Learn More about Food Composition Databases for Food Frequency Questionnaires and Screeners

In order to estimate total nutrient and food pattern equivalent intake from a food frequency questionnaire (FFQ) as well as a frequency-type screener (see Food Frequency Questionnaire Profile and Screeners Profile), each line item on the questionnaire must be associated with nutrient and food group composition data. Each line item on an FFQ is typically a food group (for example, lasagna or fruit) composed of many similar individual foods (for example, various types of lasagna and fruit). As a result, a method to derive a single estimate of each nutrient and food group is required. The Willett FFQ that queries the frequency of use of particular portions of foods and beverages uses professional judgment to establish a single value for each FFQ line item. Generally, however, population data are used to generate these estimates, preferably data from the study population.

Population data consisting of dietary recalls or records have been used in a variety of ways to construct nutrient and food group databases for frequency instruments. One approach, using [glossary term:] 24-hour dietary recalls (24HR) from the [glossary term:] National Health and Nutrition Examination Survey (NHANES):

  1. Groups all foods reported into FFQ-specific food groups;
  2. Estimates the nutrient density (nutrient per 100 grams) of each food group; and
  3. Assigns density values for all FFQ food groups. This assignment may be done separately for each sex and age group, and by different portion size categories if portion size is queried in the FFQ. A [glossary term:] mean or [glossary term:] median can be used. For example, the Block FFQ uses weighted median densities multiplied by sex/age/portion size median gram weights.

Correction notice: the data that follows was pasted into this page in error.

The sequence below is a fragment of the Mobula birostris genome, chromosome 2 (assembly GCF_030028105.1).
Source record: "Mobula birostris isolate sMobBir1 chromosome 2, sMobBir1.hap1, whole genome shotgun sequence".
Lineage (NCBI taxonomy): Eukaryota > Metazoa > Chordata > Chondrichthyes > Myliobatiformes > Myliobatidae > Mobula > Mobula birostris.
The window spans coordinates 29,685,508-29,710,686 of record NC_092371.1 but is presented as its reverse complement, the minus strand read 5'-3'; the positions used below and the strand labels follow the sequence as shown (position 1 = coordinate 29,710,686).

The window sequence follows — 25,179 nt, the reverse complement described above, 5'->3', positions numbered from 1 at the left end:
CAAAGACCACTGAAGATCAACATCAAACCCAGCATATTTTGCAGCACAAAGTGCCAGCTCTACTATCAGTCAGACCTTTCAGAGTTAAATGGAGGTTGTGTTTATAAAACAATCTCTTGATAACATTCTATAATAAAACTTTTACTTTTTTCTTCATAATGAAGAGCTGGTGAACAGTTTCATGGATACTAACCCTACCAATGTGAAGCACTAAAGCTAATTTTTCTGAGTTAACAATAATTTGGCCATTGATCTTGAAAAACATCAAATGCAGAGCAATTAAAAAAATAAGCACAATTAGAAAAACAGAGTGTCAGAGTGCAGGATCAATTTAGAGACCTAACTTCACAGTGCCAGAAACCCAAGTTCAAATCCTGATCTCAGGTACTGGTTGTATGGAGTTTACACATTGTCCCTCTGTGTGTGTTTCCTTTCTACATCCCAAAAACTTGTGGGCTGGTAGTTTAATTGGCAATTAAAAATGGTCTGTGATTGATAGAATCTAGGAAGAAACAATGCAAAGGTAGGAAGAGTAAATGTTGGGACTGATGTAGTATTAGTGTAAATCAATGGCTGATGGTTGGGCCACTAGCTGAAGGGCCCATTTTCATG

Another approach is to regress nutrient intake on portion size categories, with or without consideration of other variables such as sex and age.

Using nationally representative 24HR data, Subar et al. compared different methods to compute nutrient estimates for an FFQ to determine the optimal quantitative method for the National Cancer Institute's (NCI) FFQ, the Diet History Questionnaire. They found that using means was superior to using medians, and that incorporating age is unnecessary when portion size categories are incorporated into the analysis. The nutrient composition database for NCI's Diet History Questionnaire is based on those results.

Many FFQ databases in the United States use national 24HR dietary data from NHANES. However, these nationally representative data may be suboptimal for particular study populations. For example, researchers with the Southern Community Cohort Study found that use of a database limited to the South and non-Hispanic whites and African Americans rather than the entire country led to differences in estimated dietary intake, particularly for African American women. This strategy may be useful for studies that differ substantially from the U.S. population as a whole.

For More Information

Block G, Hartman AM, Dresser CM, Carroll MD, Gannon J, Gardner L. A data-based approach to diet questionnaire design and testing. Am J Epidemiol 1986 Sep;124(3):453-69. [View Abstract]

National Cancer Institute, Division of Cancer Control and Population Science, Applied Research Program. Diet History Questionnaire II. (Accessed 6/16/14).

Signorello LB, Munro HM, Buchowski MS, Schlundt DG, Cohen SS, Hargreaves MK, Blot WJ. Estimating nutrient intake from a food frequency questionnaire: incorporating the elements of race and geographic region. Am J Epidemiol 2009 Jul 1;170(1):104-11. [View Abstract]

Subar AF, Midthune D, Kulldorff M, Brown CC, Thompson FE, Kipnis V, Schatzkin A. Evaluation of alternative approaches to assign nutrient values to food groups in food frequency questionnaires. Am J Epidemiol 2000 Aug 1;152(3):279-86. [View Abstract]

Willett WC, Sampson L, Stampfer MJ, Rosner B, Bain C, Witschi J, Hennekens CH, Speizer FE. Reproducibility and validity of a semiquantitative food frequency questionnaire. Am J Epidemiol 1985 Jul;122(1):51-65. [View Abstract]